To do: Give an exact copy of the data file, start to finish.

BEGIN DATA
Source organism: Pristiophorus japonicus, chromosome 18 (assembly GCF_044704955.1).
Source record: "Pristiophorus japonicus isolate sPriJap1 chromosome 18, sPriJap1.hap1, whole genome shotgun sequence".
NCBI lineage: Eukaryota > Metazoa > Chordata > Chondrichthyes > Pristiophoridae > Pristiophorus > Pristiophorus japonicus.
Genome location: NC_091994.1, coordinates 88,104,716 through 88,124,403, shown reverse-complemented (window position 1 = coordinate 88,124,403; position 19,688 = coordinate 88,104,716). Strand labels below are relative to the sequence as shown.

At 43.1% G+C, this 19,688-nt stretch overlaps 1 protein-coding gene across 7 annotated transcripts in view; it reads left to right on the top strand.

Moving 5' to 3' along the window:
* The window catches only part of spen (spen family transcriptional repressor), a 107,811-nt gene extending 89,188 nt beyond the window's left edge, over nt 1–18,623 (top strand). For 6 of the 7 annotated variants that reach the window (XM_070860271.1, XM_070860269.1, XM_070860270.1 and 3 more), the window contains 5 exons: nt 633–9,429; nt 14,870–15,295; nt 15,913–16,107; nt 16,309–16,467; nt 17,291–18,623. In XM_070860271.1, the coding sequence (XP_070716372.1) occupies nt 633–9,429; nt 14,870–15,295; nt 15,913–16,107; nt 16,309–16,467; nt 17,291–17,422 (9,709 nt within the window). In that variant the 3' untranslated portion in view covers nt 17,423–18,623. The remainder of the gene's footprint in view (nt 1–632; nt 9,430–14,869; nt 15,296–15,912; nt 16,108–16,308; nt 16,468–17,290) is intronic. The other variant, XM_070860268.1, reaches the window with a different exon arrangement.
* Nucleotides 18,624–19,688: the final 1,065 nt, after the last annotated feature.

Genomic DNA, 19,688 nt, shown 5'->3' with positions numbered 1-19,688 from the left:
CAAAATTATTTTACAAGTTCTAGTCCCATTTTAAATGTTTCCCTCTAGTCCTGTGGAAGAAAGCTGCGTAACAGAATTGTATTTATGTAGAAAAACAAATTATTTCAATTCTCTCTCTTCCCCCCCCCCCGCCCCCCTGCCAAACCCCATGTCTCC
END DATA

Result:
Source organism: Pristiophorus japonicus, chromosome 18 (assembly GCF_044704955.1).
Source record: "Pristiophorus japonicus isolate sPriJap1 chromosome 18, sPriJap1.hap1, whole genome shotgun sequence".
NCBI lineage: Eukaryota > Metazoa > Chordata > Chondrichthyes > Pristiophoridae > Pristiophorus > Pristiophorus japonicus.
Genome location: NC_091994.1, coordinates 88,104,716 through 88,124,403, shown reverse-complemented (window position 1 = coordinate 88,124,403; position 19,688 = coordinate 88,104,716). Strand labels below are relative to the sequence as shown.

At 43.1% G+C, this 19,688-nt stretch overlaps 1 protein-coding gene across 7 annotated transcripts in view; it reads left to right on the top strand.

Moving 5' to 3' along the window:
* The window catches only part of spen (spen family transcriptional repressor), a 107,811-nt gene extending 89,188 nt beyond the window's left edge, over nt 1–18,623 (top strand). For 6 of the 7 annotated variants that reach the window (XM_070860271.1, XM_070860269.1, XM_070860270.1 and 3 more), the window contains 5 exons: nt 633–9,429; nt 14,870–15,295; nt 15,913–16,107; nt 16,309–16,467; nt 17,291–18,623. In XM_070860271.1, the coding sequence (XP_070716372.1) occupies nt 633–9,429; nt 14,870–15,295; nt 15,913–16,107; nt 16,309–16,467; nt 17,291–17,422 (9,709 nt within the window). In that variant the 3' untranslated portion in view covers nt 17,423–18,623. The remainder of the gene's footprint in view (nt 1–632; nt 9,430–14,869; nt 15,296–15,912; nt 16,108–16,308; nt 16,468–17,290) is intronic. The other variant, XM_070860268.1, reaches the window with a different exon arrangement.
* Nucleotides 18,624–19,688: the final 1,065 nt, after the last annotated feature.

Genomic DNA, 19,688 nt, shown 5'->3' with positions numbered 1-19,688 from the left:
CAAAATTATTTTACAAGTTCTAGTCCCATTTTAAATGTTTCCCTCTAGTCCTGTGGAAGAAAGCTGCGTAACAGAATTGTATTTATGTAGAAAAACAAATTATTTCAATTCTCTCTCTTCCCCCCCCCCCGCCCCCCTGCCAAACCCCATGTCTCC